Kleberg County burn ban

The Kleberg County Burn Ban took effect on Tuesday, Feb 18 and will last for 90 days.

The Kleberg County Commissioners Court voted to issue a burn ban effective Feb. 18 because of a lack of rainfall, but they elected to adopt an order to allow the sale and purchase of fireworks next week.

Pct. 3 County Commissioner Roy Cantu said during Friday’s commissioner’s court meeting that the weather conditions in the county have been dry as of late, which is the reason the ban is needed.

“We’re dry and we didn’t get the rain that we needed,” Cantu said. “I was hoping that we didn’t have to do this but with the winds, it’s needed.”

The burn ban will run over the course of a mandatory 90 days, but can be brought back to commissioner’s court if weather conditions change.

On Monday, the Keetch-Byram Drought Index, which is used to monitor soil moisture, was at an average of 384 in Kleberg County.

The drought index ranges from 0 to 800, where a drought index of 0 represents no moisture depletion, and an index of 800 represents absolutely dry conditions.

Despite the passing of the burn ban, the Kleberg County Commissioners voted to adopt an order to authorize retail firework permit holders to sell fireworks in the county in celebration of Texas Independence Day on Monday, March 2.

Kleberg County Judge Rudy Madrid said after the meeting that the sale of the fireworks carries restrictions for the sale of “aerial fireworks.”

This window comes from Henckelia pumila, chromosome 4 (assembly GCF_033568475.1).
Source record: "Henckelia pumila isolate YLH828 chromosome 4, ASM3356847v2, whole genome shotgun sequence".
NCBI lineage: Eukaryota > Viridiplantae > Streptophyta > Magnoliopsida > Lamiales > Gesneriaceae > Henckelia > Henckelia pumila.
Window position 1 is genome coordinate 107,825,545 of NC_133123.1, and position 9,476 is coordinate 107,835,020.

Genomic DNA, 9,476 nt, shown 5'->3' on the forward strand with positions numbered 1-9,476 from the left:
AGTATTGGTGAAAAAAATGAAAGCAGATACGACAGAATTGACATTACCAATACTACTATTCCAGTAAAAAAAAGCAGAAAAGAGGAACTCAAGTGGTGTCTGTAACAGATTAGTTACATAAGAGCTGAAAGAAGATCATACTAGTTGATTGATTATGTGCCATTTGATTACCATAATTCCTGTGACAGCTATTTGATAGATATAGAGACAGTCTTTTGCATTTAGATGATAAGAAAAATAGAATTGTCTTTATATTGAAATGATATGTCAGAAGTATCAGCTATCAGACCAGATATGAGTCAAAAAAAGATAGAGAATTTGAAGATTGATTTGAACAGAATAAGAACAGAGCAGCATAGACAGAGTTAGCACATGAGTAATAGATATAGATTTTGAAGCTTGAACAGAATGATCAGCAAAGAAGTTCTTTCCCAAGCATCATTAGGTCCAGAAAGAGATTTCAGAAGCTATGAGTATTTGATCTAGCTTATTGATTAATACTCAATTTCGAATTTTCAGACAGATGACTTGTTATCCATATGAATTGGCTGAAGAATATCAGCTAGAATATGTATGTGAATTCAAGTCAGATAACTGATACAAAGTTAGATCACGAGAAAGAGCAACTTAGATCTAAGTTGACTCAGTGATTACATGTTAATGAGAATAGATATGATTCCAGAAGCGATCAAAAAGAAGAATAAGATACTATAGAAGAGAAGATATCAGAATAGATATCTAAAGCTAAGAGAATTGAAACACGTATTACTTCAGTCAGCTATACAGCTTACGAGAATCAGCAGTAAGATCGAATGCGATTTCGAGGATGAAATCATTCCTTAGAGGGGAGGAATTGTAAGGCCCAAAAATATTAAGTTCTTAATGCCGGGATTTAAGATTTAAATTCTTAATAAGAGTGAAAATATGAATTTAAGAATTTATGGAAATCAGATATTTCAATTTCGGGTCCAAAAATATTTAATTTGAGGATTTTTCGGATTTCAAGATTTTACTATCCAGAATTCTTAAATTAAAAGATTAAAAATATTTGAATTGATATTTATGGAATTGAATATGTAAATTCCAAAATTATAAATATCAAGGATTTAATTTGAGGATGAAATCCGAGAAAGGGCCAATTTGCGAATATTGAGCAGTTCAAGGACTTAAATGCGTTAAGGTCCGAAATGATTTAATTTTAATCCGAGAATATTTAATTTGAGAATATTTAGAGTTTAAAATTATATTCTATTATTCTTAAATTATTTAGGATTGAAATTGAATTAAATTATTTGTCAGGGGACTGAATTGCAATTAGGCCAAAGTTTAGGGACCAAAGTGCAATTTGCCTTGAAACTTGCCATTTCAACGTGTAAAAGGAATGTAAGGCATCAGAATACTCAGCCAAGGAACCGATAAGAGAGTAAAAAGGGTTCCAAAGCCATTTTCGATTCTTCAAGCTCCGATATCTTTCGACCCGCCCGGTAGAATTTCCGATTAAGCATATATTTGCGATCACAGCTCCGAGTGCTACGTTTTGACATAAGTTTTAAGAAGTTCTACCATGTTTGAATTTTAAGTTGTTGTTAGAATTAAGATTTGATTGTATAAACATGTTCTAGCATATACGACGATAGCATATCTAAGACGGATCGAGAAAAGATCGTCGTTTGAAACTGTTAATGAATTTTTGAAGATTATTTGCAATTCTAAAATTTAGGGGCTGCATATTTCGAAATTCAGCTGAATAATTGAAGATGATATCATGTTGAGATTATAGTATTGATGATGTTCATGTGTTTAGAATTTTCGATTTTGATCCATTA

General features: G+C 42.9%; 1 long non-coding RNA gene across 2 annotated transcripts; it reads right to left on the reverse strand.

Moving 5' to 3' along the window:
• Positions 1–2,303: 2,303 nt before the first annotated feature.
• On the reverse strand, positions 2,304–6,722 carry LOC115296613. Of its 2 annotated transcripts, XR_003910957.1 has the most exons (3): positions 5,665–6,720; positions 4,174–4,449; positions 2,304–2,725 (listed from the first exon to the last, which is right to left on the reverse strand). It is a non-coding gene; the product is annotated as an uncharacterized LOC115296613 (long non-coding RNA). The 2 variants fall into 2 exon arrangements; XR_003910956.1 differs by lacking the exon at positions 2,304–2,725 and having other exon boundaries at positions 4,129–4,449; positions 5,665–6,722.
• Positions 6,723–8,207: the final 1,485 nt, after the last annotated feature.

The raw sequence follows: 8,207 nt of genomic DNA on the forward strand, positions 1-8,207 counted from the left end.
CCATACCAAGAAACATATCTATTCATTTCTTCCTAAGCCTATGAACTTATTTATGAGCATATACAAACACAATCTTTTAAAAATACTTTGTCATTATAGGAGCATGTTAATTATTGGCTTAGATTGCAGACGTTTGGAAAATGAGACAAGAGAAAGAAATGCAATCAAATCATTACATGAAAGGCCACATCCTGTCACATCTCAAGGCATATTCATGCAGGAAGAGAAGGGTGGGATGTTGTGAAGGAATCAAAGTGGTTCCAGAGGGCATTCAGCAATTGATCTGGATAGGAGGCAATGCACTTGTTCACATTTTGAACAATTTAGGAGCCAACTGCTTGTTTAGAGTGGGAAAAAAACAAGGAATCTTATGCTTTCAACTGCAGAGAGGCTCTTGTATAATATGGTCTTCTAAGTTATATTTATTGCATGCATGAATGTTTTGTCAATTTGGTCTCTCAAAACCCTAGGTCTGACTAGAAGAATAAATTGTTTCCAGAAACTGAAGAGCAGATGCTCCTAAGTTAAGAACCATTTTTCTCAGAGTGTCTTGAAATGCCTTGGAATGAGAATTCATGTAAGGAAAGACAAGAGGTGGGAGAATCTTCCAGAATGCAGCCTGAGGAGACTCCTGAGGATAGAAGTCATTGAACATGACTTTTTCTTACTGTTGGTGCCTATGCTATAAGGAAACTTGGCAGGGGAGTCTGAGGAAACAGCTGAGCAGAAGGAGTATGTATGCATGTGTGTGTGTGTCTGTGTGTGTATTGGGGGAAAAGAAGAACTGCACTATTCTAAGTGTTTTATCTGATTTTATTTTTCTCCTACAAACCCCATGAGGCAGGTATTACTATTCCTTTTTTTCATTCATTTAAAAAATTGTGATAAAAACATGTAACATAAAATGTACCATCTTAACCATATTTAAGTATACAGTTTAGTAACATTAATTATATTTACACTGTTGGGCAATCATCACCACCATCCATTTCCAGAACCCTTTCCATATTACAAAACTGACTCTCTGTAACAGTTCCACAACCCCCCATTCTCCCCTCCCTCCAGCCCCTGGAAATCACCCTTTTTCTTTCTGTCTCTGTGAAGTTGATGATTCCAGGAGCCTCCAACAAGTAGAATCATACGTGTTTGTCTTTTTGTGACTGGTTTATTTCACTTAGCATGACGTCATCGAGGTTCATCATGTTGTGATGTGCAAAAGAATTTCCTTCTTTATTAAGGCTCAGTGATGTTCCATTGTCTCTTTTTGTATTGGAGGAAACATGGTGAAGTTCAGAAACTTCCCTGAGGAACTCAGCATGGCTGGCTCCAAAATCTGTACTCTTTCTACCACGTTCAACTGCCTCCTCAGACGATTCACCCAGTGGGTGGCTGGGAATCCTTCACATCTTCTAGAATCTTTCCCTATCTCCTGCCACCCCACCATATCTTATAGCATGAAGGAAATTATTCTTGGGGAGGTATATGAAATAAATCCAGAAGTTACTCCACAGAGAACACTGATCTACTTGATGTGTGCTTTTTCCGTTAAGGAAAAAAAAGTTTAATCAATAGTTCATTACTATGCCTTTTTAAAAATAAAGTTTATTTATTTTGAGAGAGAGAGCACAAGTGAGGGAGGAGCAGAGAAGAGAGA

According to online documents from the Texas Association of Counties, “restricted fireworks” are defined as “skyrockets on sticks,” and as “missiles with fins.”

These fireworks are considered to be aerial fireworks, Cantu said during the meeting.

A violation of the order is a Class C misdemeanor.

Residents within the Kingsville city limits are still subject to city ordinance Sec. 9-5-1, banning the selling, shooting or discharging of fireworks within town.

As defined by the ordinance, fireworks include “any and all types of firecrackers, regardless of size, Roman candles, or similar devices known by other trade names, sky rockets, devil’s torpedoes, or any similar fireworks which are discharged by throwing against some object, and other fireworks which explode by use of a fuse or by concussion.”

Individuals found in violation of the city ordinance, a Class C misdemeanor, could potentially face a fine of more than $200 for each prohibited item, along with the seizure of any remaining fireworks.

The fireworks sale will begin on Feb. 25 and ends at midnight on March 2, or “expires on the date the Texas Fire Service determines drought conditions exist in the county,” according to the order documents obtained by the Kingsville Record.

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